They're handing out the hardware today. I can't believe this competition is almost over.
No Asian-born pianist has ever won this competition (Jon Nakamatsu is an American of Japanese descent), and chances are currently looking pretty good that one of the Asians in this competition will take home the gold medal. That brings me to something I've heard from more than one concertgoer at this Cliburn: "The Asian pianists sound the same."
My first impulse is to say that's wrong. Lang Lang doesn't sound like Li Yundi, and in the context of this competition, Di Wu doesn't sound like Zhang Haochen, and neither of them sound like Son Yeol-eum. And as an Asian-American myself, I tend to ask whether the idea that Asians sound the same isn't a bit racist.
But then I think a little more and realize that the idea, while inaccurate, isn't totally disengaged from reality. We've heard Asian composers and American ones at this Cliburn, but most of the established piano repertoire is European. Many musicians in Asia and America grow up steeped in this music, but it's not encoded in their DNA. So when mediocre pianists from Asia and America play this music, they tend to sound bland and anonymous, however technically gifted they might be. On the other hand, mediocre Russian pianists are brought up in a particular tradition, so they can be counted on to sound a certain way. The same goes for mediocre French and German pianists.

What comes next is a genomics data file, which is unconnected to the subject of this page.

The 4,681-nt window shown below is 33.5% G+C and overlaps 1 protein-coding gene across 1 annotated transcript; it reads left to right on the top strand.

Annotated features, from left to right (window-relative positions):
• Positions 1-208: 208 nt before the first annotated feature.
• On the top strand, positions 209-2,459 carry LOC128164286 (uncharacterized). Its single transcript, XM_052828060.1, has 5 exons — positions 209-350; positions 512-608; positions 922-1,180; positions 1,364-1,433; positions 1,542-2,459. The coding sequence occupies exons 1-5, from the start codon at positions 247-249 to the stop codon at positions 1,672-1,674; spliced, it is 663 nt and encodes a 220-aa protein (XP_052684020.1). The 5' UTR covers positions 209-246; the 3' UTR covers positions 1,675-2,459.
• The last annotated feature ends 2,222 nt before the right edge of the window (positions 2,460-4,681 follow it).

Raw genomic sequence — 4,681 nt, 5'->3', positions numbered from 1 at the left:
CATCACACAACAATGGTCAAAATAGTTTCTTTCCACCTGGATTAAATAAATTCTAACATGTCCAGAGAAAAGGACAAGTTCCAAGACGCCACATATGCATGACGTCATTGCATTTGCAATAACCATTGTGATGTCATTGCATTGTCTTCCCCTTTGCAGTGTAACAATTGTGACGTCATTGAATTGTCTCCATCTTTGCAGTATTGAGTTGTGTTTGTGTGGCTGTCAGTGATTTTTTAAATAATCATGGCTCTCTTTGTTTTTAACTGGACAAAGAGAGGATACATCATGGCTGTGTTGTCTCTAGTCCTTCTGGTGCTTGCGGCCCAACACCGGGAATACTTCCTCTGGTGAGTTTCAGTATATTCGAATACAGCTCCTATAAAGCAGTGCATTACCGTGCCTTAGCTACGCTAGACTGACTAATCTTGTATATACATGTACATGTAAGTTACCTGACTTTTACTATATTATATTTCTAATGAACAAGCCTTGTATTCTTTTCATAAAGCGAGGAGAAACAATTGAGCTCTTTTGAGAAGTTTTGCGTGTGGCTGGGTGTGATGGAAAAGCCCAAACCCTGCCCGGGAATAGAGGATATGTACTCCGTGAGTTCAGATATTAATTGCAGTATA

We've heard mediocrity from many different quarters at this Cliburn. (You'd expect the same at any other major international piano competition.) However, the best pianists have dazzled us with their individuality and artistry, not just their technical equipment. Many of those have been Asian. It'd be a foolish mistake to dismiss an entire continent of musicians on the relative weakness of their middle-of-the-pack musicians. Classical music lovers thrive on hearing great performers, and to quote that wise critic Anton Ego, a great artist can come from anywhere. As we hear these last performances, let's keep his words in mind.